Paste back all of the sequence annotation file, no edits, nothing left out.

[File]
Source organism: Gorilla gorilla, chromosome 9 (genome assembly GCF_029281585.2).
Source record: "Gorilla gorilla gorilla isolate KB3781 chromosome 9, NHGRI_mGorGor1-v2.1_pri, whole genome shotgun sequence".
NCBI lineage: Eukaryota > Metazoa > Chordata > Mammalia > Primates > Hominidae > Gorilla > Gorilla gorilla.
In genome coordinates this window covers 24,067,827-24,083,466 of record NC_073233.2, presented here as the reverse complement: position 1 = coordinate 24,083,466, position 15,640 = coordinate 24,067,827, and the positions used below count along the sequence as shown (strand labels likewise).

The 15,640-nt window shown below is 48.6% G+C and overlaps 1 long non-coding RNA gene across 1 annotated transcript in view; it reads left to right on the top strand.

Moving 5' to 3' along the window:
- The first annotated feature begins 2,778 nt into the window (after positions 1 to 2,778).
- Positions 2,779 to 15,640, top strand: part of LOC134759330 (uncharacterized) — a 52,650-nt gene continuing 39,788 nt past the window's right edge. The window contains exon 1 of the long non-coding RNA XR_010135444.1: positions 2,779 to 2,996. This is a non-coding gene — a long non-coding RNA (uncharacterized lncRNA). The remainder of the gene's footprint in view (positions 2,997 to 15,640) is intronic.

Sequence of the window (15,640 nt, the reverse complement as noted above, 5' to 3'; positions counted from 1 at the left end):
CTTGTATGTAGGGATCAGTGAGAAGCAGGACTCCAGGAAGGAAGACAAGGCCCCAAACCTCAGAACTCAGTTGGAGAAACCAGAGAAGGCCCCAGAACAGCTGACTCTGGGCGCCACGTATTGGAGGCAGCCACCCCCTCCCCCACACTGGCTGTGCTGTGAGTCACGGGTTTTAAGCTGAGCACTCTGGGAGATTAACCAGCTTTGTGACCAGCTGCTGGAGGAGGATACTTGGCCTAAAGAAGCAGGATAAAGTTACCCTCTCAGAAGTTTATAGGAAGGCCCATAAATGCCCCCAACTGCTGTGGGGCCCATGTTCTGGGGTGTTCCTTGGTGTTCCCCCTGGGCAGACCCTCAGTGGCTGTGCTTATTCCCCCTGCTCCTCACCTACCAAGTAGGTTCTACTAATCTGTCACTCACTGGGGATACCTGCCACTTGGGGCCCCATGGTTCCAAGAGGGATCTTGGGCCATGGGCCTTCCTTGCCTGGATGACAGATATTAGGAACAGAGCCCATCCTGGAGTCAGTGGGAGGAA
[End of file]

Source organism: Gorilla gorilla, chromosome 9 (genome assembly GCF_029281585.2).
Source record: "Gorilla gorilla gorilla isolate KB3781 chromosome 9, NHGRI_mGorGor1-v2.1_pri, whole genome shotgun sequence".
NCBI lineage: Eukaryota > Metazoa > Chordata > Mammalia > Primates > Hominidae > Gorilla > Gorilla gorilla.
In genome coordinates this window covers 24,067,827-24,083,466 of record NC_073233.2, presented here as the reverse complement: position 1 = coordinate 24,083,466, position 15,640 = coordinate 24,067,827, and the positions used below count along the sequence as shown (strand labels likewise).

The 15,640-nt window shown below is 48.6% G+C and overlaps 1 long non-coding RNA gene across 1 annotated transcript in view; it reads left to right on the top strand.

Moving 5' to 3' along the window:
- The first annotated feature begins 2,778 nt into the window (after positions 1 to 2,778).
- Positions 2,779 to 15,640, top strand: part of LOC134759330 (uncharacterized) — a 52,650-nt gene continuing 39,788 nt past the window's right edge. The window contains exon 1 of the long non-coding RNA XR_010135444.1: positions 2,779 to 2,996. This is a non-coding gene — a long non-coding RNA (uncharacterized lncRNA). The remainder of the gene's footprint in view (positions 2,997 to 15,640) is intronic.

Sequence of the window (15,640 nt, the reverse complement as noted above, 5' to 3'; positions counted from 1 at the left end):
CTTGTATGTAGGGATCAGTGAGAAGCAGGACTCCAGGAAGGAAGACAAGGCCCCAAACCTCAGAACTCAGTTGGAGAAACCAGAGAAGGCCCCAGAACAGCTGACTCTGGGCGCCACGTATTGGAGGCAGCCACCCCCTCCCCCACACTGGCTGTGCTGTGAGTCACGGGTTTTAAGCTGAGCACTCTGGGAGATTAACCAGCTTTGTGACCAGCTGCTGGAGGAGGATACTTGGCCTAAAGAAGCAGGATAAAGTTACCCTCTCAGAAGTTTATAGGAAGGCCCATAAATGCCCCCAACTGCTGTGGGGCCCATGTTCTGGGGTGTTCCTTGGTGTTCCCCCTGGGCAGACCCTCAGTGGCTGTGCTTATTCCCCCTGCTCCTCACCTACCAAGTAGGTTCTACTAATCTGTCACTCACTGGGGATACCTGCCACTTGGGGCCCCATGGTTCCAAGAGGGATCTTGGGCCATGGGCCTTCCTTGCCTGGATGACAGATATTAGGAACAGAGCCCATCCTGGAGTCAGTGGGAGGAA